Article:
According to the CDC, the “gold standard” for SARS-CoV-2 testing is reverse transcription polymerase chain reaction (or RT-PCR). The PCR method makes many copies of a small strand of DNA by thermal cycling: DNA double strands are denatured at a high temperature (typically 95ºC) followed by binding of primers to the target DNA of interest and extension of the DNA strands at a lower temperature (typically 60-65ºC). This process is repeated to exponentially make millions of copies of DNA enabling optical detection via fluorescence.
How Digital Microfluidics Enables Ultra-rapid PCR Results
Digital microfluidics (DMF) technology miniaturizes RT-PCR protocols using standard laboratory chemistries - but fully automated. Low reaction volumes enable rapid thermal cycling due to low thermal mass which helps speed up PCR. Our DMF platform has demonstrated PCR within 5 minutes through optimization of the following factors:
Low Droplet Volume
Digital microfluidics programmably manipulates discrete microliter-sized droplets of reagents and samples enabling ultra-rapid heating and cooling, which is essential for PCR assays. In DMF, PCR is performed by shuttling tiny droplets of reaction mixtures between two heat zones that are maintained at ~95ºC and ~60ºC as required by the PCR assays.
This is essentially mimicking the original PCR method as invented by Dr. Mullis, where the reaction mixture was transported between two heat baths. Microliter-sized droplets have low thermal mass and can be heated and cooled with no lag time; this can be performed at a very rapid rate if the heaters and sensors are in immediate contact with the droplets.
Built-in Heaters and Sensors on Cartridge
Digital microfluidic protocols for PCR have the heaters and sensors embedded within the disposable cartridge abutting the droplets to further allow rapid thermal cycling.
Generally with other PCR platforms, heating and cooling are performed conductively with a heat block or convectively adding additional thermal mass which slows down the assay considerably in comparison to DMF. Further in DMF cartridges, heating zones are localized just to the microliter droplet further reducing the thermal mass.
Easy Sample Preparation and Microliter-sized Reagents
In conjunction with ultra-rapid PCR, sample prep needs to be fast, too. Typically, respiratory and other physiological specimens require sample preparation to lyse the pathogens to release the RNA. This is further captured onto a solid phase such as magnetic beads.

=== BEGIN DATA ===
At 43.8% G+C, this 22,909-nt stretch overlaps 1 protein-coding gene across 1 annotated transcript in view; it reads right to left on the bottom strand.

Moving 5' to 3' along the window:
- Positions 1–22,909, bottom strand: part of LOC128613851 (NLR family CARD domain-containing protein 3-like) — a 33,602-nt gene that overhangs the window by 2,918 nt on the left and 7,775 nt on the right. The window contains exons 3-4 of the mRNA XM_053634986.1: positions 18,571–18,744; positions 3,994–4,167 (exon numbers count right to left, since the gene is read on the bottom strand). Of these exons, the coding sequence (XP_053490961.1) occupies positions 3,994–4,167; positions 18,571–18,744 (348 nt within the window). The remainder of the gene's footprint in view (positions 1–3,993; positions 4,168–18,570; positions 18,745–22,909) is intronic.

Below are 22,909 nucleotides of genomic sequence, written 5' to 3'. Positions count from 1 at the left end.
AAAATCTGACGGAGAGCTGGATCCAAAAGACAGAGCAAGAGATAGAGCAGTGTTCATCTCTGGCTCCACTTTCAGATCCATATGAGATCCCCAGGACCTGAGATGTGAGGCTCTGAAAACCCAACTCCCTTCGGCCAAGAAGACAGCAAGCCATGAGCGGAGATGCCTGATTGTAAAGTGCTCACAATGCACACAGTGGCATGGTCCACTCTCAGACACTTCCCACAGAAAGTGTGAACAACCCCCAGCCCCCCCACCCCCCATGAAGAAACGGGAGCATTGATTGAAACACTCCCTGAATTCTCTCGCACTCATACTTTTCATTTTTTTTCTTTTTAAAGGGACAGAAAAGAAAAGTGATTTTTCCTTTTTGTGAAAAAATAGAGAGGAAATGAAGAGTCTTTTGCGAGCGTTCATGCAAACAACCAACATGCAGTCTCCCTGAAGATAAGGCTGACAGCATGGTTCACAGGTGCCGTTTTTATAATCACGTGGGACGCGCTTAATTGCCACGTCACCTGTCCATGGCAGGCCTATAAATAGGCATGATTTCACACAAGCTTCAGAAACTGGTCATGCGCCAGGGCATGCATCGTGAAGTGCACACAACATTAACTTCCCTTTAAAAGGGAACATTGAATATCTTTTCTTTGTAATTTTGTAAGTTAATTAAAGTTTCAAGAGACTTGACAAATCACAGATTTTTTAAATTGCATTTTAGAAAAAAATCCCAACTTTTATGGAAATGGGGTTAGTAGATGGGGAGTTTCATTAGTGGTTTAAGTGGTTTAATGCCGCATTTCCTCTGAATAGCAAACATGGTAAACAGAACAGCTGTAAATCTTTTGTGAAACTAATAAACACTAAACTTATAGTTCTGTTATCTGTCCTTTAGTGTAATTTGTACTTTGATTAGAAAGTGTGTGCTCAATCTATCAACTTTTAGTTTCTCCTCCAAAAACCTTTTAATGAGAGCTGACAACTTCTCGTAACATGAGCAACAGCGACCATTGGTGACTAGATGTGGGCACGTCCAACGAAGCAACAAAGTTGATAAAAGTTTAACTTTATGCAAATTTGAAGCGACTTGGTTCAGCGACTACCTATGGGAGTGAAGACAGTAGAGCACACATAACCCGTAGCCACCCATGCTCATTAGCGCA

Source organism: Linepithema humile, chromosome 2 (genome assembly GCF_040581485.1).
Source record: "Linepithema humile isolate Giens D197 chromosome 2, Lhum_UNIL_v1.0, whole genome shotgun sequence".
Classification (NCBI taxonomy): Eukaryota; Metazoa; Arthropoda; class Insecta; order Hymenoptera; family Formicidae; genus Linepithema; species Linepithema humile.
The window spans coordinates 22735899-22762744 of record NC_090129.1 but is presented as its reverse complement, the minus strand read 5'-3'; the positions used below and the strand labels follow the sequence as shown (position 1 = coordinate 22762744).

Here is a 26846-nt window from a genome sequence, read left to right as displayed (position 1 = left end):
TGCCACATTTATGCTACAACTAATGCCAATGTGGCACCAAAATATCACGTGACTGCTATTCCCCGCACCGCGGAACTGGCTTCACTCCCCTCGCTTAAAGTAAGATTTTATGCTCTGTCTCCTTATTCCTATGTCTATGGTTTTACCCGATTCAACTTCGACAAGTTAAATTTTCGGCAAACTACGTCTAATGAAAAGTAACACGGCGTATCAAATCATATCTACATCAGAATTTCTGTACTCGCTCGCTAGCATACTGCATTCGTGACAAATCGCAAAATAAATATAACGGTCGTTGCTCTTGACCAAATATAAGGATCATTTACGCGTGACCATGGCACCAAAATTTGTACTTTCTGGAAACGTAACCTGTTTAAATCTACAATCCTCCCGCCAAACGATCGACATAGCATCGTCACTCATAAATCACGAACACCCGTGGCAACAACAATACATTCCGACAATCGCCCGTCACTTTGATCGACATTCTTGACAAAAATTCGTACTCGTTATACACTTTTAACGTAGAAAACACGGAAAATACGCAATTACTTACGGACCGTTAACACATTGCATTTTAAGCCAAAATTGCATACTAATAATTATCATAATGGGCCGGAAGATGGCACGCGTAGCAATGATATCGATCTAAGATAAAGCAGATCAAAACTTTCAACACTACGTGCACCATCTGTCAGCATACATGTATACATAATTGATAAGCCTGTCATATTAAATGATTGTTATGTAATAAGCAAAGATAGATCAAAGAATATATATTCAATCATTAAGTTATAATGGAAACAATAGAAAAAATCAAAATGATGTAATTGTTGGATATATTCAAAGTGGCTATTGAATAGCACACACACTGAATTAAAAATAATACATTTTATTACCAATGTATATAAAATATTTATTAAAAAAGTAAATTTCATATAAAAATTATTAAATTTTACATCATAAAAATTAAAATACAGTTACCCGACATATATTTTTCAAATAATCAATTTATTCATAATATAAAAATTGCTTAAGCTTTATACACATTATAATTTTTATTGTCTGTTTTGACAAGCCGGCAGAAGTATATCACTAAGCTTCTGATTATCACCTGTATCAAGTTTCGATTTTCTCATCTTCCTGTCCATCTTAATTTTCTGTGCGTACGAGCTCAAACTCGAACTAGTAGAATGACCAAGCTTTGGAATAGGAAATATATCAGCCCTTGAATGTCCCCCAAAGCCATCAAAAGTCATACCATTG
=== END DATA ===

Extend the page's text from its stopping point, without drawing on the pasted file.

Digital microfluidics allows for automatic and rapid sample preparation methods and enables concentration of all the RNA - captured on the magnetic beads, into a single droplet - which can then be eluted off into another droplet to perform RT-PCR.
DMF requires only miniscule amounts of reagents and, therefore, supply scarcities would only have a muted impact on the number of tests that could be performed. This is particularly beneficial during the current COVID-19 pandemic as reagent supplies are unpredictable.
Feasibility of PCR Results in 5 Minutes using DMF
Baebies scientists have published several peer-reviewed publications on PCR using DMF technology. In this 2020 peer-reviewed publication in Diagnostics, PCR for congenital cytomegalovirus (cCMV) infection was performed on a DMF platform and cartridge within 5 minutes.
Table: CMV PCR assay using a prototype DMF cartridge. Successful amplification of CMV (10, 1,500, and 225,000 copies/µL) is achieved within 5 minutes. FU: fluorescence units.
Testing with Digital Microfluidics to Address the COVID-19 Pandemic
Baebies is developing a rapid RT-PCR test for the detection of SARS-CoV-2 utilizing digital microfluidics on the FINDER 1.5 platform - with results in 17 minutes or less. Access the brochure by signing up to receive email updates below:
FINDER 1.5 and the SARS-CoV-2 test are under development and not for sale in any country or territory.
- Press Release: Baebies Wins the 2020 AACC Disruptive Technology Award
- Blog Post: 5 Things to Know about Testing with Digital Microfluidics
- Learn more about FINDER
- Publication: A Novel Point-of-care Device for Measuring Glucose-6-phosphate Dehydrogenase Enzyme Deficiency
- White Paper: Do More With Less: Approaches to Minimize Blood Loss in Critically Ill Newborns and Children